Michael Cox, 1948-2009

meaningIf you’ve been reading this blog for a while, you might remember that last year I was completely swept away by The Meaning of Night and The Glass of Time, two of the most well-done modern Victorian pastiches I have ever read. This morning, I awake to the news, via Harriet Devine’s blog, that Michael Cox died on March 31 at age 60. For years, he had been battling a rare form of cancer, which actually drove him to publish his two wonderful novels. Alas, the cancer did not give him time to finish the third book in the series, which he did envision as a trilogy, although each novel can stand on its own.

Read more about Cox here and here, but more important, read his books! glassoftime

“For Death is the meaning of night; the eternal shadow into which all lives must fall, all hopes expire.”

—Michael Cox, The Meaning of Night

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6 Responses to Michael Cox, 1948-2009

  1. I had received an ARC of The Meaning of Night and afterward bought The Glass of Time as soon as I could find a copy.

    I haven’t gotten around to reading it yet, but after hearing this news, I feel as if I should honor the author by making it my next read.

  2. Kristen M. says:

    This is incredibly sad news. These were some of my favorite books of the past few years and I was hoping for more despite his bad health. It’s unfortunate that he didn’t write earlier in life because he was fantastic!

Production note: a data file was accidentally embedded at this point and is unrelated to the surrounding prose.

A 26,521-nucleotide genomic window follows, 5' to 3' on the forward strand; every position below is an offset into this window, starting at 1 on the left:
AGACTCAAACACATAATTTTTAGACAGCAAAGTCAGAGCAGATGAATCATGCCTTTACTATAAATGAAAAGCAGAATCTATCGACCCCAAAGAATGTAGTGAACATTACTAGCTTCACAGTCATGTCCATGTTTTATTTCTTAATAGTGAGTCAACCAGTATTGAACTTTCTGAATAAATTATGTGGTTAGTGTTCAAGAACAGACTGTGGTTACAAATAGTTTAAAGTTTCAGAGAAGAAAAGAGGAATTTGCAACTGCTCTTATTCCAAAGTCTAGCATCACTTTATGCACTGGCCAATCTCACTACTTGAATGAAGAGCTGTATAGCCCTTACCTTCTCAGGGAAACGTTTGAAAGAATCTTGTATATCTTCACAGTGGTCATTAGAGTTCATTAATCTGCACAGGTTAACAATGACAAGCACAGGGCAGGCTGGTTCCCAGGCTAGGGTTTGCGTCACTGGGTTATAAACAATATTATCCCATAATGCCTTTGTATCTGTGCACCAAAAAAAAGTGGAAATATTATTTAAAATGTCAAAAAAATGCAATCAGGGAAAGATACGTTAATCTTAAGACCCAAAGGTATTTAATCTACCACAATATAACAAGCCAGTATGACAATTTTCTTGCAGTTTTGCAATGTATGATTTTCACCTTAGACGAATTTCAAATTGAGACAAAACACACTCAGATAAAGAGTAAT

3. Danielle says:

    I was so sad to hear this. I didn’t realize he was ill. I need to go and read his book now (the first) that I’ve had languishing on my TBR pile.

  4. Jenny says:

    I just finished The Meaning of Night (after your recommendation) and have been considering my review. How sad that there won’t be more from his talent.

  5. adevotedreader says:

    I was sad to hear this, although I still haven’t got to either of his books yet. I’m usually wary of cod-Victorian novels over the real thing, but given how much you liked it, will try it anyway.

  6. Teresa says:

    J.C.: I read both books in rapid succession last year because I got an ARC of The Glass of Time. The Glass of Time is very, very good. (I give The Meaning of Night a slight edge, but I think part of that was that my joy in reading it was in part the joy of discovering a new favorite author.)

    Kristen: Yeah, I was so looking forward to a third book (and the groundwork was laid nicely in The Glass of Time). I am glad, though, that he had time to give us these two great books.

    Danielle: With your love of mysteries and of Victoriana, I think you’ll like these. He gets the mood just right.

    Jenny: I’m pleased that you read (and enjoyed) Meaning of Night. He truly was a great talent.

    adevotedreader: I frequently get pulled into reading these pastiches, but I rarely find them entirely satisfying. Cox’s books are exactly the kind of thing I hope for but never find when reading these kinds of books.

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